A winding road through the mountains of western Uganda opens up to a rolling emerald carpet of tea leaves as far as the eye can see. The lush fields of the McLeod Russel tea company, located on huge estates spread across six districts, have long been an economic mainstay in the region, providing income for more than 6,000 permanent and seasonal employees from the surrounding villages and towns.
But the company—the largest tea producer in the world—offers its workers more than steady wages. For decades, employees have received generous health benefits, including free health care, maternity facilities, and screening for common diseases. Health care has traditionally been a feature of the tea industry in Uganda, and in recent years, some estates have extended health benefits to workers’ families and to members of local communities.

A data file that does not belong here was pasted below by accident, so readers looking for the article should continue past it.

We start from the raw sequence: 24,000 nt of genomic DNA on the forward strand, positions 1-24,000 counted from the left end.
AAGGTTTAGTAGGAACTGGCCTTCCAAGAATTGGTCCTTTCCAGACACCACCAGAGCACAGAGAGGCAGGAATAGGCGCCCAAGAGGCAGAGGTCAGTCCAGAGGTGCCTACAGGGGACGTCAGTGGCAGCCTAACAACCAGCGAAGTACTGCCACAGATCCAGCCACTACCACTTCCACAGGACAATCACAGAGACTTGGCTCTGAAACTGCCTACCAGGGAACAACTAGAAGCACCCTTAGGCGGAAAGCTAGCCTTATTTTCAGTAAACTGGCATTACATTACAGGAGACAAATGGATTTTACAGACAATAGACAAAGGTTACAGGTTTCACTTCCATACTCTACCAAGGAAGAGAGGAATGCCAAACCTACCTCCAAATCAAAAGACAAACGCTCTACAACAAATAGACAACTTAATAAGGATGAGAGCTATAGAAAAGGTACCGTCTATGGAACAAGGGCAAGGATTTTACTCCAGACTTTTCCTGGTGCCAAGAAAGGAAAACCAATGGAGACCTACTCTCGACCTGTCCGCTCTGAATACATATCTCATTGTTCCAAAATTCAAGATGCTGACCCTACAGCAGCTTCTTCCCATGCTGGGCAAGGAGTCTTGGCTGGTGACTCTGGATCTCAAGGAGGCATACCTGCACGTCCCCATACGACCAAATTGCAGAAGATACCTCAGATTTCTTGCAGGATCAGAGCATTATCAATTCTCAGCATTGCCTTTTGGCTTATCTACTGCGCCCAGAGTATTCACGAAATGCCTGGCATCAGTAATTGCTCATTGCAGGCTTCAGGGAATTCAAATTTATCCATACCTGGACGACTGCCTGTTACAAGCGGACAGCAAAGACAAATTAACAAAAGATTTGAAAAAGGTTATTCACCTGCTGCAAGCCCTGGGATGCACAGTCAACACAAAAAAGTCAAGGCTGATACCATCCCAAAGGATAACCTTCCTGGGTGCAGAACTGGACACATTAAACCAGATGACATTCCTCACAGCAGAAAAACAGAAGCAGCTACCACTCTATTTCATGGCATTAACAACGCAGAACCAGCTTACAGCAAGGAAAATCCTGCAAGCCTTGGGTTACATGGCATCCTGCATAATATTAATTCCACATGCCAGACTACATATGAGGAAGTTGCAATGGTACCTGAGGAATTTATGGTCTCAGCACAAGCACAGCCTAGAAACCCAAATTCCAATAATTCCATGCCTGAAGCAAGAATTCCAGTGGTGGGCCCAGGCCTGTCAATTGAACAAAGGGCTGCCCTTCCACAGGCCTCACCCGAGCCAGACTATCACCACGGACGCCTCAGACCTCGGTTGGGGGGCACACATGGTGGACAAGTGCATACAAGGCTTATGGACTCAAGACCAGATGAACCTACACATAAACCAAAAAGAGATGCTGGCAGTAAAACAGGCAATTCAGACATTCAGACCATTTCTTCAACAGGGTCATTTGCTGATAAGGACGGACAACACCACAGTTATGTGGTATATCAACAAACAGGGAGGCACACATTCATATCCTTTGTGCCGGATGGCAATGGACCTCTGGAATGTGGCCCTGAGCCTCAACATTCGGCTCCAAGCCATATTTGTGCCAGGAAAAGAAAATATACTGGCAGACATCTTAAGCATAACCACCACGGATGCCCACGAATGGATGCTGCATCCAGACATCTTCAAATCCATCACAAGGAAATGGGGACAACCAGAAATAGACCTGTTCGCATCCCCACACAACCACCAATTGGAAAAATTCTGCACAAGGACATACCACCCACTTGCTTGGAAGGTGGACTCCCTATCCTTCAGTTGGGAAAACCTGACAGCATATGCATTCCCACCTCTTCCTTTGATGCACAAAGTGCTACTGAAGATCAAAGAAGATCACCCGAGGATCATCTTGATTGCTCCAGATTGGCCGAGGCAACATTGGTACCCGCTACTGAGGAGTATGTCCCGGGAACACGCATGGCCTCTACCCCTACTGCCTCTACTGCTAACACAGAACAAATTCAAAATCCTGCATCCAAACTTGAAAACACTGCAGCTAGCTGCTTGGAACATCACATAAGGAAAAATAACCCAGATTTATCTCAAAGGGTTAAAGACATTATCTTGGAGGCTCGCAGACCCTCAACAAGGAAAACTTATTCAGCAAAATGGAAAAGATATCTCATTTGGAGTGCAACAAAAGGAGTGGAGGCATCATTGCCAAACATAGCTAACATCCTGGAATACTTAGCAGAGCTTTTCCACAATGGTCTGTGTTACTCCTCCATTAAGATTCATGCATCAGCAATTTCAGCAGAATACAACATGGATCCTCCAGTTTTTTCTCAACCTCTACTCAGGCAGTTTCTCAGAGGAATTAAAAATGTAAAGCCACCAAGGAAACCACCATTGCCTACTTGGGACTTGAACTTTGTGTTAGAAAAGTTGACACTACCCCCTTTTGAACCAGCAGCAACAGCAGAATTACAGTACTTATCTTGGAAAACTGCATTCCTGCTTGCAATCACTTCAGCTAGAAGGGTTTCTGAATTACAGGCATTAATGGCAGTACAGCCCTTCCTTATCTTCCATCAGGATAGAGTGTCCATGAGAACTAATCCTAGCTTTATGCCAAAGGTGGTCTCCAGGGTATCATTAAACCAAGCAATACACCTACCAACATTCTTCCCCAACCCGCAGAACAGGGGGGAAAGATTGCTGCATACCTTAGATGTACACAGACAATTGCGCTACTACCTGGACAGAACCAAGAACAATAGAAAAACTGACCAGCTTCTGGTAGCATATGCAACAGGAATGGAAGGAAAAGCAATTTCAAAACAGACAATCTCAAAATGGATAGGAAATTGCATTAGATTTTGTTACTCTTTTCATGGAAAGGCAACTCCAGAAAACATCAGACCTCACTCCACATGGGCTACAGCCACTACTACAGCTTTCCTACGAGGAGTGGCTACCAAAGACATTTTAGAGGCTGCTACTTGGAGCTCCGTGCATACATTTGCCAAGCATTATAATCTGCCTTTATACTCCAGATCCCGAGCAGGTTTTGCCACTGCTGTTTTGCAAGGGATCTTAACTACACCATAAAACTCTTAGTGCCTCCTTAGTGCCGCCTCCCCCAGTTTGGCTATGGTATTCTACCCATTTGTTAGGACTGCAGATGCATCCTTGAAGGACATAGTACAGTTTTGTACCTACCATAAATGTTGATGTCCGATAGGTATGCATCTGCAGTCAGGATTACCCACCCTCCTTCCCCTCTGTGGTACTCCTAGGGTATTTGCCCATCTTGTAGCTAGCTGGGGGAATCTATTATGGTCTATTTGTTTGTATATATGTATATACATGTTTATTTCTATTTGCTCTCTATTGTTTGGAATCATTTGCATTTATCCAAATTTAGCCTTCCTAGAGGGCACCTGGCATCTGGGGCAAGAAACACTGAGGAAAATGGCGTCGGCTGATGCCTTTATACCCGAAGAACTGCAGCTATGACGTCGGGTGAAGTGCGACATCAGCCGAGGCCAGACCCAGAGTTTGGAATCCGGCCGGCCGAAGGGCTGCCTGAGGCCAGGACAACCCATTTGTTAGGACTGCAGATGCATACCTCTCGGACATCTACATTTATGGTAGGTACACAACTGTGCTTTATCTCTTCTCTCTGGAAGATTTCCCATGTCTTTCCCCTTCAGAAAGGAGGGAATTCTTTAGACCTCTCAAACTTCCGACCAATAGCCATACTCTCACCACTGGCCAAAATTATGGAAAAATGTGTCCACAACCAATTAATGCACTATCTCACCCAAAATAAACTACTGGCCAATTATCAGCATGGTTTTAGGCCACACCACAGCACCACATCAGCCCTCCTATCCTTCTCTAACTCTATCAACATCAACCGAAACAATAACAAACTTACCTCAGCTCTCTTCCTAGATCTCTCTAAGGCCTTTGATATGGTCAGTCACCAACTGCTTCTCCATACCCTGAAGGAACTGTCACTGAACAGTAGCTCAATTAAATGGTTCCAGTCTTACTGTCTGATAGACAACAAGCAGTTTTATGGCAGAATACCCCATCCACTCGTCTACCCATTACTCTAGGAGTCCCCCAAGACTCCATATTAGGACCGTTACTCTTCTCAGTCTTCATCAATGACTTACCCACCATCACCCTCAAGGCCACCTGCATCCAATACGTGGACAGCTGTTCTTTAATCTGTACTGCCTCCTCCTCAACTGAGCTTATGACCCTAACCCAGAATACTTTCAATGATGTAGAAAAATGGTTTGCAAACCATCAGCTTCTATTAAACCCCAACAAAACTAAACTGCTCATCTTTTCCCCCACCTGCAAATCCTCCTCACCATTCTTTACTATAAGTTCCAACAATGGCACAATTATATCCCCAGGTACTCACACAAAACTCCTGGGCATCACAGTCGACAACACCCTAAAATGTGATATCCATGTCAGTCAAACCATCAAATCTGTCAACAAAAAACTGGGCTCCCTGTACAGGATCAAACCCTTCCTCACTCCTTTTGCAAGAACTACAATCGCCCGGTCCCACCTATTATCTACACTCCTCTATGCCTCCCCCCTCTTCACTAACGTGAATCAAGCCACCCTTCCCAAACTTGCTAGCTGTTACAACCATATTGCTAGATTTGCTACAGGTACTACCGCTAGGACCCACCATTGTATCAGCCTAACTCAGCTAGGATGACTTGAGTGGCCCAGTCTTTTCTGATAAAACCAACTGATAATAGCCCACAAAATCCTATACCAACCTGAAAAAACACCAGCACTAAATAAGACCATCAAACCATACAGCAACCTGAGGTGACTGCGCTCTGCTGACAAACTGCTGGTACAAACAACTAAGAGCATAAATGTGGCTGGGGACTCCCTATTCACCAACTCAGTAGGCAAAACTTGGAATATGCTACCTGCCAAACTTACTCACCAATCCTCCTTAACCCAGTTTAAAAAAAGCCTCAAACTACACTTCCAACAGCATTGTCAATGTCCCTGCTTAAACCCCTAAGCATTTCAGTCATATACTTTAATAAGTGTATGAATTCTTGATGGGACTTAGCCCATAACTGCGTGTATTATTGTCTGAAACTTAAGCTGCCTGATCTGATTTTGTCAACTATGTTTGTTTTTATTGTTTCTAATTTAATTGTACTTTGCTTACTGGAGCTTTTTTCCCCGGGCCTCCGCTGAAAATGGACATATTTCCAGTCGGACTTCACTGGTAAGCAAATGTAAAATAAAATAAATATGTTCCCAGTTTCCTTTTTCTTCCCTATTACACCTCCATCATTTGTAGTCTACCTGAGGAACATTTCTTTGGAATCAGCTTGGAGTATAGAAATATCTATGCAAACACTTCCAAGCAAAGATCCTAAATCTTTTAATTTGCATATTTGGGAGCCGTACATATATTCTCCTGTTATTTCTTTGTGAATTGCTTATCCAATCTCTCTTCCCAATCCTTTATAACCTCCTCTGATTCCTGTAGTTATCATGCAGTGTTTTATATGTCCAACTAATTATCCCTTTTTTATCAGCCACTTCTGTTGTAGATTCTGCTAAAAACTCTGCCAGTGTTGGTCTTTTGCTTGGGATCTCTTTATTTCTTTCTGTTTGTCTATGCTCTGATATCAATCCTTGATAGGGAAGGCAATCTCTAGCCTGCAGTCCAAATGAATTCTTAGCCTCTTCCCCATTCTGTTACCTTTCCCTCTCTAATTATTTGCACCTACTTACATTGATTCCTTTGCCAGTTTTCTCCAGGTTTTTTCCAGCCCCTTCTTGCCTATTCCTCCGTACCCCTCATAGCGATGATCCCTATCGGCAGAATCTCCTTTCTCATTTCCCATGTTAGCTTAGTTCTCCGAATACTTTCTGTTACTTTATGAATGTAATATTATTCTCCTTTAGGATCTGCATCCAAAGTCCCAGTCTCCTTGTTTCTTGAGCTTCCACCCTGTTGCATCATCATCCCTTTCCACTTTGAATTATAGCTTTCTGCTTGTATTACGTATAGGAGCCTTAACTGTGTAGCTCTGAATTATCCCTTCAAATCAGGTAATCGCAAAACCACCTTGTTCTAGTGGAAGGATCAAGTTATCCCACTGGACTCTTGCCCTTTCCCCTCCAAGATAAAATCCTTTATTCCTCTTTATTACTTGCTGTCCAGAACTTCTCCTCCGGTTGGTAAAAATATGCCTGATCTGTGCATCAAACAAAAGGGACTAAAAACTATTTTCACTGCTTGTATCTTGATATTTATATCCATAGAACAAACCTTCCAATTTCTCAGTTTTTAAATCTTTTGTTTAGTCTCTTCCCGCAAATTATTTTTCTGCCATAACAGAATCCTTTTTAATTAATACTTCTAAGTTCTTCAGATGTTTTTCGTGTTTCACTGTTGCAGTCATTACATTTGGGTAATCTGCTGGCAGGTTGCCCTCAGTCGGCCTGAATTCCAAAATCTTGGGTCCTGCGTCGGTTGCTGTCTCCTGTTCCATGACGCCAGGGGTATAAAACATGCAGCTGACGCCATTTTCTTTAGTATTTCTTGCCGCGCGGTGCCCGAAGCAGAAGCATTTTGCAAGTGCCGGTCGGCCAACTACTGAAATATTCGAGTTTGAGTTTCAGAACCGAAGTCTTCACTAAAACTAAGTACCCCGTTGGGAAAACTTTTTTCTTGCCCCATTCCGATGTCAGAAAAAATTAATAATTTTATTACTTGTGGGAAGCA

The contribution that McLeod Russel and other companies and organizations make to national health care is significant but not unusual. In Uganda, as in many resource-limited settings, the private sector1 plays a significant role in providing health services. Up to 60 percent of Ugandans seek health care from the private sector (International Finance Corporation, World Bank Group 2007), and spending within the private health sector accounts for more than 70 percent of total expenditures on health (World Health Organization 2009).